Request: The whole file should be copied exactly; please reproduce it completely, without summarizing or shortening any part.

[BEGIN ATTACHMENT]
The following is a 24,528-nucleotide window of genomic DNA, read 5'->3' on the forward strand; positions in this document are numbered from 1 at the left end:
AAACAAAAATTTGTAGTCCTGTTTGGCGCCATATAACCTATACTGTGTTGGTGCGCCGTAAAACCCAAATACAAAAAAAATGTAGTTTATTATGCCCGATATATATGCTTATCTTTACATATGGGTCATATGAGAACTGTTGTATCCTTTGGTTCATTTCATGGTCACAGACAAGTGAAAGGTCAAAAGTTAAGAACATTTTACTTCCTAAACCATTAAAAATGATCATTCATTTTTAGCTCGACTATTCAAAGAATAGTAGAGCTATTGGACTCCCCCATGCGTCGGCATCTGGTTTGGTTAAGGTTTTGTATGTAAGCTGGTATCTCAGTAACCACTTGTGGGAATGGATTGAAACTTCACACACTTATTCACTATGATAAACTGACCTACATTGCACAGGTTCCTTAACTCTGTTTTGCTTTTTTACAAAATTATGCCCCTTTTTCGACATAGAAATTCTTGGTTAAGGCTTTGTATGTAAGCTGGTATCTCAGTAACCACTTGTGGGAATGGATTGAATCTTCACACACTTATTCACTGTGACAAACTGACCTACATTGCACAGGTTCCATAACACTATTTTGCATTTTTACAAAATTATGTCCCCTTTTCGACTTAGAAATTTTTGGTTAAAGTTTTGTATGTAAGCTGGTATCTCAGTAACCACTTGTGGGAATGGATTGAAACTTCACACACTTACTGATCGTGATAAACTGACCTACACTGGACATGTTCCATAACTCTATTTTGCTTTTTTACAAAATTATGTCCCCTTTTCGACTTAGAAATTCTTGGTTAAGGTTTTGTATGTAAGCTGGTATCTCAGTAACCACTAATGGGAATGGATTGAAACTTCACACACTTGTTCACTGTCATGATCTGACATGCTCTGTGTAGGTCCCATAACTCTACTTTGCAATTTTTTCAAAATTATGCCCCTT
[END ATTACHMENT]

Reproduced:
The following is a 24,528-nucleotide window of genomic DNA, read 5'->3' on the forward strand; positions in this document are numbered from 1 at the left end:
AAACAAAAATTTGTAGTCCTGTTTGGCGCCATATAACCTATACTGTGTTGGTGCGCCGTAAAACCCAAATACAAAAAAAATGTAGTTTATTATGCCCGATATATATGCTTATCTTTACATATGGGTCATATGAGAACTGTTGTATCCTTTGGTTCATTTCATGGTCACAGACAAGTGAAAGGTCAAAAGTTAAGAACATTTTACTTCCTAAACCATTAAAAATGATCATTCATTTTTAGCTCGACTATTCAAAGAATAGTAGAGCTATTGGACTCCCCCATGCGTCGGCATCTGGTTTGGTTAAGGTTTTGTATGTAAGCTGGTATCTCAGTAACCACTTGTGGGAATGGATTGAAACTTCACACACTTATTCACTATGATAAACTGACCTACATTGCACAGGTTCCTTAACTCTGTTTTGCTTTTTTACAAAATTATGCCCCTTTTTCGACATAGAAATTCTTGGTTAAGGCTTTGTATGTAAGCTGGTATCTCAGTAACCACTTGTGGGAATGGATTGAATCTTCACACACTTATTCACTGTGACAAACTGACCTACATTGCACAGGTTCCATAACACTATTTTGCATTTTTACAAAATTATGTCCCCTTTTCGACTTAGAAATTTTTGGTTAAAGTTTTGTATGTAAGCTGGTATCTCAGTAACCACTTGTGGGAATGGATTGAAACTTCACACACTTACTGATCGTGATAAACTGACCTACACTGGACATGTTCCATAACTCTATTTTGCTTTTTTACAAAATTATGTCCCCTTTTCGACTTAGAAATTCTTGGTTAAGGTTTTGTATGTAAGCTGGTATCTCAGTAACCACTAATGGGAATGGATTGAAACTTCACACACTTGTTCACTGTCATGATCTGACATGCTCTGTGTAGGTCCCATAACTCTACTTTGCAATTTTTTCAAAATTATGCCCCTT